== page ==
This has been a tough few weeks for the world. Racially motivated crimes are in the news constantly. It’s difficult to wrap my mind around the hate exhibited, and impossible to fully understand the experience of BIPOC (Black, Indigenous, People Of Colour) in these times.
These past couple weeks I’ve sought out stories that involve racial discrimination or cultural belonging. Specifically stories written for children and teens. All six are told from the perspective of BIPOC from different cultures than mine. All six are written by women. Although most of the stories are fictional, the women who wrote them are real. The hate, prejudice, and misunderstandings that the characters experience reflect a reality that millions of BIPOC and immigrants face daily.
Because of my privilege I will never fully grasp what it’s like to live in these roles. But spending a few hours diving into these perspectives is not only fascinating, it’s eye opening. The emotions that I experience and the information I learn brings me a tiny bit closer to understanding. It helps me be a better librarian and a better person. As educators who work with teens and kids, choosing to engage with stories by BIPOC is one thing we can do to increase our own sensitivity. Promoting stories by BIPOC women is something we can do to increase the powerful reach of their voices.
Ready to dive in? I highly suggest these recent YA / Middle Grade books about and by BIPOC women:
Love Hate & Other Filters by Samira Ahmed
YA. An American born Muslim teen girl dreams of moving to NYC and going to film school. Meanwhile she processes her parents expectations and the aftermath of a horrific crime. Cultural clashes and identity are strong themes here. I haven’t quite finished this one yet, but I’m in love. The main character’s voice is strong and well developed.
Front Desk by Kelly Yang
Middle Grade. A grade 5 girl immigrates to America from China with her parents, in search of the “American Dream.” They end up running a motel near Disneyland, and she gets to run the front desk! Seems like a dream come true, but there’s so much more below the surface. The story explores many difficulties and injustices that child and adult immigrants experience, coming directly from the author’s own life. There is a teacher character who means well, but exemplifies some behaviors that many of us could work on. Great if you liked The Florida Project. Highly recommend for teachers and librarians who serve an immigrant population (aka pretty much all of us!).
The Love and Lies of Rukhsana Ali by Sabina Khan
YA. I could not stop listening to this audiobook and finished it in two days! A second generation Muslim-American girl has a wonderful life. A hot girlfriend who is totally in love with her. A full ride scholarship to the California school of her dreams. But her parents don’t know about her dreams, let alone that she’s a lesbian. In fact, they would love to set up an arranged marriage with a nice Bangladeshi boy. Even if it means tricking her into it. Generational differences are at the forefront, as well as cultural identity. This book is brimming with heart and passion.
I Believe in a Thing Called Love by Maurene Goo
YA. A Korean-American girl who recently lost her mother has extremely bad luck with guys. When a dreamy new artist boy joins her school and she accidentally pantses herself in front of him, she knows she has to take matters into her own hands. She starts watching Korean Dramas with her dad and develops the perfect formula to falling in love. While this story doesn’t include as much discussion about prejudice as the others on the list, well-written appealing books like this one are vital for representation. It’s a wonderful romance, told from a bright, unique perspective.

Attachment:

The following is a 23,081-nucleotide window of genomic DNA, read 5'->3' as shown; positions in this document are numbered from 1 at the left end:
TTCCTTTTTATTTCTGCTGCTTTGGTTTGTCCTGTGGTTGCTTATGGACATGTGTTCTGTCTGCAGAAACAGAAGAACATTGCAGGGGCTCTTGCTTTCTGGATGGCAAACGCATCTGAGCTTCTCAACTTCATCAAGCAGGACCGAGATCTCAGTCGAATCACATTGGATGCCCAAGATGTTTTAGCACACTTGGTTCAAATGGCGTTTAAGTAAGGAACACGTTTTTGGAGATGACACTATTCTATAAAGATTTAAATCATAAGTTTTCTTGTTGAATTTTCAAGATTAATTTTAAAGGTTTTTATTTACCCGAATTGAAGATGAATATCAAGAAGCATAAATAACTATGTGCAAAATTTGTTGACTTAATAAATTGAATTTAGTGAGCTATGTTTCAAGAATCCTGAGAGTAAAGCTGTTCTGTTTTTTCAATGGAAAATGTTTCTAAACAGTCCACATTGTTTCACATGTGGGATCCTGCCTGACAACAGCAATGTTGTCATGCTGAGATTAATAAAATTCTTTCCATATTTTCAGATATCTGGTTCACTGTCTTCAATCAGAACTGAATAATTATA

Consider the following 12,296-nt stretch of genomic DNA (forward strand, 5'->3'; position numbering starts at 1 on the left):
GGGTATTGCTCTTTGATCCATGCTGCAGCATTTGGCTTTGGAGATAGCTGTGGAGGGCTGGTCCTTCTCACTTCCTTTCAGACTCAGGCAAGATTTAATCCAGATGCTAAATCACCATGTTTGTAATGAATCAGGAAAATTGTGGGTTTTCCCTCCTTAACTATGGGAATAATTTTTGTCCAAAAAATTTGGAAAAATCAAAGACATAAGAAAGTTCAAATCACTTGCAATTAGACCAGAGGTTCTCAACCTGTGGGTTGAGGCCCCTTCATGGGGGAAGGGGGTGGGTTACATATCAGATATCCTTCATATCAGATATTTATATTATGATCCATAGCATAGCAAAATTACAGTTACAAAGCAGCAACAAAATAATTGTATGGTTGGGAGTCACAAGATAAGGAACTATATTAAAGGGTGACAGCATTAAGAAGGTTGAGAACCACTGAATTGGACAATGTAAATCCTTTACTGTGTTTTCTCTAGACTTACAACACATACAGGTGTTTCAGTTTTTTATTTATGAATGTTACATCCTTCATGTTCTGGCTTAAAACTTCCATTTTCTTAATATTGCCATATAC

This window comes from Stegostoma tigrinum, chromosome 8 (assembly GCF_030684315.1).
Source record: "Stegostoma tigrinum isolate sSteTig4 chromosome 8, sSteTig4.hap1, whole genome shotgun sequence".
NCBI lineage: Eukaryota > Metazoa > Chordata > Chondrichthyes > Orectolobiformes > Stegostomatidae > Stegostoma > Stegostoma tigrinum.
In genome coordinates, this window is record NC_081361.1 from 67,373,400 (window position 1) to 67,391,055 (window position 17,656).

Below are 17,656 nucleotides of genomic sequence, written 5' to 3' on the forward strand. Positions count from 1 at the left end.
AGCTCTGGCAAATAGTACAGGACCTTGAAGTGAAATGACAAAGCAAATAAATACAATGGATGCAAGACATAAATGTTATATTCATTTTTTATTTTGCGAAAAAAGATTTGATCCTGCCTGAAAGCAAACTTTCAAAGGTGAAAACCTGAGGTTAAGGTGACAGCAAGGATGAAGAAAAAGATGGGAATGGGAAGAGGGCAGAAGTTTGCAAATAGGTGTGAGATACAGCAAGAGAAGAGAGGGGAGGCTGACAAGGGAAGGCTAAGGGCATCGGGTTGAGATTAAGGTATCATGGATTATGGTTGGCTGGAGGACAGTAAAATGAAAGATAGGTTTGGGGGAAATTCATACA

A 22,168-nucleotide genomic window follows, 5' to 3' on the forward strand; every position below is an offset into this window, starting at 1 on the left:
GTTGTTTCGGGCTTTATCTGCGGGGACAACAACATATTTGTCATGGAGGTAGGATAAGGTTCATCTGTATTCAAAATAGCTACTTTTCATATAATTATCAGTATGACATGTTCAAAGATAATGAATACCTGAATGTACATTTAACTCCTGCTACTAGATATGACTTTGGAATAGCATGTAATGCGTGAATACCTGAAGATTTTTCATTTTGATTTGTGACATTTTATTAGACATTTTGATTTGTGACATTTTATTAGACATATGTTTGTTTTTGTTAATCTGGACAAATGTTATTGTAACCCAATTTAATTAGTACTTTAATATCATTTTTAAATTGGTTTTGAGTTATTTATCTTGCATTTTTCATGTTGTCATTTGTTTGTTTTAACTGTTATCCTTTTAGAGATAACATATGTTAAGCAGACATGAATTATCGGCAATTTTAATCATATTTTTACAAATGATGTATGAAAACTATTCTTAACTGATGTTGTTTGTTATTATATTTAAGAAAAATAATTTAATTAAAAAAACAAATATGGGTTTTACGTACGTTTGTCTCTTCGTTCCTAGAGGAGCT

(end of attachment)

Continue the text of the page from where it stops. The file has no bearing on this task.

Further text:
The Way You Make Me Feel by Maurene Goo
YA. This main character is my everything. She’s loud, she’s fierce, she’s strong. She doesn’t hold back, and she knows herself. She has Brazilian-Korean roots, and is being raised by her father while her mother lives the extravagant superficial life of an “influencer.” After a prank at school goes wrong, she has to work on her father’s food truck all summer to pay the school back. And she has to do it with her NEMESIS! And then maybe she falls in love. So much amazing commentary going on here about identity, fitting in, understanding other people, and the extremely fake lives of social media influencers. Very dramatic and engaging. Bonus points if you’re a foodie because you’re about to learn a lot about Korean AND Brazilian cuisine.
Brown Girl Dreaming by Jaqueline Woodson
Middle Grade memoir told in verse. Wow, this book is rich with emotion. The author shares her experience growing up in North Carolina and the Brooklyn in the 60s and 70s. Not only does she have brown skin, but her family is Jehovah’s Witness, which is something her friends don’t understand. She grows into a confident young women, proud of herself and her background, but it’s a journey. Civil rights, racism, and religion are discussed with deep emotion. One of the most celebrated children’s books from the past few years, and with good reason.
What’s next on my holds list?
On the Come Up by Angie Thomson
The Marrow Thieves by Cherie Dimaline
Amal Unboud by Aisha Saeed
Merci Suárez Changes Gears by Meg Medina
Internment by Samira Ahmed
I should mention: this is by no means intended to be an all encompassing list. Instead it is a list of the books I happened to read this week.
What recent realistic YA / Middle Grade novels written by women BIPOC do I need to add to my list?
3 thoughts on “Read YA and Middle Grade fiction written by BIPOC Women”
Great list, Shrill is an excellent book (even if it only kinda fits the theme). I love reading your blog, you always have something neat going on.
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